Suspect in Douglas County Murders Was On Drugs for PTSD

Part of the ongoing series: Killers On Psych Drugs –
Psych-Drugged Accused Or Convicted Killers
.

A  murder suspect who admitted slashing and shooting two people to death in Douglas County was taking psychiatric drugs at the time of the murders, according to a report in the Denver Post.

Josiah Sher, 27, had served tours of duty in Pakistan, Afghanistan and Iraq between 2005 and 2009.  After returning, he reportedly was institutionalized for severe post-traumatic stress disorder (PTSD) and was treated with psychiatric drugs – most likely antipsychotics, which have been linked to mania and psychosis, especially during withdrawal from them or when the dosage is lowered.

A research study that searched several key databases for studies on withdrawal symptoms concluded that psychotic episodes can be brought on when antipsychotics are stopped or the dosage reduced after long-term use.  (Source: J. Moncrieff, “Does antipsychotic withdrawal provoke psychosis? Review of the literature on rapid onset psychosis (supersensitivity psychosis) and withdrawal-related relapse,” Acta Psychiatrica Scandinavica, June 2006.)

(Another recent study found that antipsychotic drugs widely prescribed for PTSD are no more effective than placebos (sugar pills) in treating it.  See “Urgent Message for Colorado and Wyoming Veterans: Antipsychotics Are Ineffective Against PTSD.”)

Less than three weeks before the February 23 murders, Sher was apparently also suicidal and had called a suicide hotline.  Whether he was prescribed antidepressants as part of his treatment before or after that incident is not known.  Antidepressants have been linked to violence.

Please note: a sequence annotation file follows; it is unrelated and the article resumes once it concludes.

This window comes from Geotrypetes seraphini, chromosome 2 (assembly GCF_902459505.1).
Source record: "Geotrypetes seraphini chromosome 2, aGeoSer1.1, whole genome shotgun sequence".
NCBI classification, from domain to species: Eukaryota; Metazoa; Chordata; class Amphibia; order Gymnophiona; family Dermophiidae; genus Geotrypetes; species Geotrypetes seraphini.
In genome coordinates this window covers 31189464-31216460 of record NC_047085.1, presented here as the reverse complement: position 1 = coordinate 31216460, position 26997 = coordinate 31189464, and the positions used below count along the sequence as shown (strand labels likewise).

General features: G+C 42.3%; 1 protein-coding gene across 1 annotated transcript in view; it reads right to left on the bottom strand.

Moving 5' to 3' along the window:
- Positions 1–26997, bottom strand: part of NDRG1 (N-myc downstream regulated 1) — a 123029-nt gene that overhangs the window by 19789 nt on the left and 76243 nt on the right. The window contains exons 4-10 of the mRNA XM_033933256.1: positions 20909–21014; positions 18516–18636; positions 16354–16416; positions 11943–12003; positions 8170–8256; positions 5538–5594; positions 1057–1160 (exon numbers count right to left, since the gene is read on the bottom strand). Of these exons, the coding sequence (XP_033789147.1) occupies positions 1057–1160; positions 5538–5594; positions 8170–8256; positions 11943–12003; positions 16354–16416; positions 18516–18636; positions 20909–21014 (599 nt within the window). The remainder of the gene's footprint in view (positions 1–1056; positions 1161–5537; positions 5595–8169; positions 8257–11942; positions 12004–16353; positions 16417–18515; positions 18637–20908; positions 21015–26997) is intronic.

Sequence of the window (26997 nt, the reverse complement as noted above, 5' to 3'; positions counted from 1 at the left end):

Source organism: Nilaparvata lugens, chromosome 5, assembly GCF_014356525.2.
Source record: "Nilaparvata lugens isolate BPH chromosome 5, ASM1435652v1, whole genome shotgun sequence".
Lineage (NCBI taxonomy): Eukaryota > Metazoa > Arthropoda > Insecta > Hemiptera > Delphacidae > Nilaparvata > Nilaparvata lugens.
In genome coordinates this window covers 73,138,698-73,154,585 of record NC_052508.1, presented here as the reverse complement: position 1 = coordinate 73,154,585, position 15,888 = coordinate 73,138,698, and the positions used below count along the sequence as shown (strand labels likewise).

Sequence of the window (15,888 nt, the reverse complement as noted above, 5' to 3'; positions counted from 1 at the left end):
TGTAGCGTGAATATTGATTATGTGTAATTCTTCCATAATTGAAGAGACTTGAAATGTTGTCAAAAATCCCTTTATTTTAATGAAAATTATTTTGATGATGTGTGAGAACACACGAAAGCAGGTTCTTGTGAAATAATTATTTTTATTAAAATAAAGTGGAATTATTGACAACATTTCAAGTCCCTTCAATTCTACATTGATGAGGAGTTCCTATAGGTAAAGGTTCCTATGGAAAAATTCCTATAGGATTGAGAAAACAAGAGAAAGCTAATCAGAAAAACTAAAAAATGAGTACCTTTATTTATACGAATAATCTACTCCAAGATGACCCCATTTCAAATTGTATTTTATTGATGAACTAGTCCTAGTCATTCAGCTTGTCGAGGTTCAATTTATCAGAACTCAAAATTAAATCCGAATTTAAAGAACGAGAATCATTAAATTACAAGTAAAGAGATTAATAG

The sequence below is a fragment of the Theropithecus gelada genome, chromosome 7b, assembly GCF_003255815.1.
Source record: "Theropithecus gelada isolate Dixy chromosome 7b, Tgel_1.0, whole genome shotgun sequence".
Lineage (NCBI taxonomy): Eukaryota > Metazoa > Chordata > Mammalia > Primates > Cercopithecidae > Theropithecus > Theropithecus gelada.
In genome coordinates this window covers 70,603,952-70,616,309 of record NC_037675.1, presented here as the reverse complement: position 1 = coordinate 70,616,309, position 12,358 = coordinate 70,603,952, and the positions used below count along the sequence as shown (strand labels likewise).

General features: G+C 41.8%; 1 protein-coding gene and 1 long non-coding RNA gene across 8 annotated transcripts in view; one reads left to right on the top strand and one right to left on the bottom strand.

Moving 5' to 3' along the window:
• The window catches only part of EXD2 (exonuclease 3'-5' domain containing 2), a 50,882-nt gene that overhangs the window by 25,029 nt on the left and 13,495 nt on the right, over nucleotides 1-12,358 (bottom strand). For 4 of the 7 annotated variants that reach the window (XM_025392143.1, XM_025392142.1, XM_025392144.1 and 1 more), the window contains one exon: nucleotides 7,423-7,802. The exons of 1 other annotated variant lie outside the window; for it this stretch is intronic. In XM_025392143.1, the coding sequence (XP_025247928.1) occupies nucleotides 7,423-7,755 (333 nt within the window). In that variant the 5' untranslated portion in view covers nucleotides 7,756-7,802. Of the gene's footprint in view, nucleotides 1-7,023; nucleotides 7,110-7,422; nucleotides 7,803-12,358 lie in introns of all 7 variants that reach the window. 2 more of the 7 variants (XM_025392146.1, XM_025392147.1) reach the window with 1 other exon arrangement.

Research studies, warnings from international regulatory authorities, and reports to the U.S. Food and Drug Administration on the harmful side effects of antipsychotics and other psych drugs can be accessed through CCHR International’s psychiatric drug side effects search engine.

WARNING: Anyone wishing to discontinue antipsychotics (or other psychiatric drugs) is cautioned to do so only under the supervision of a competent medical doctor.

If you or someone you know has experienced harmful side effects from an antipsychotic drug, we want to talk to you.  You can contact us privately by clicking here or by calling 303-789-5225.  All information will be kept in the strictest confidence.  We welcome your comments on this article below.

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http://psychiatricfraud.org/2011/08/suspect-in-douglas-county-murders-was-on-drugs-for-ptsd/

1 thought on “Suspect in Douglas County Murders Was On Drugs for PTSD”

  1. I have been treating seirlods with PTSD for a lengthy period, however, I have noticed fewer and fewer referrals from the base in Trenton over the last few years. I believe for whatever reasons, these men are not getting the treatment they need. This problem can’t simply be left in the hands of psychiatrists, who in my experience rely on drugs too much. There are no drugs that change an individual’s cognitive patterns, so concomitant psychotherapy is absolutely necessary.

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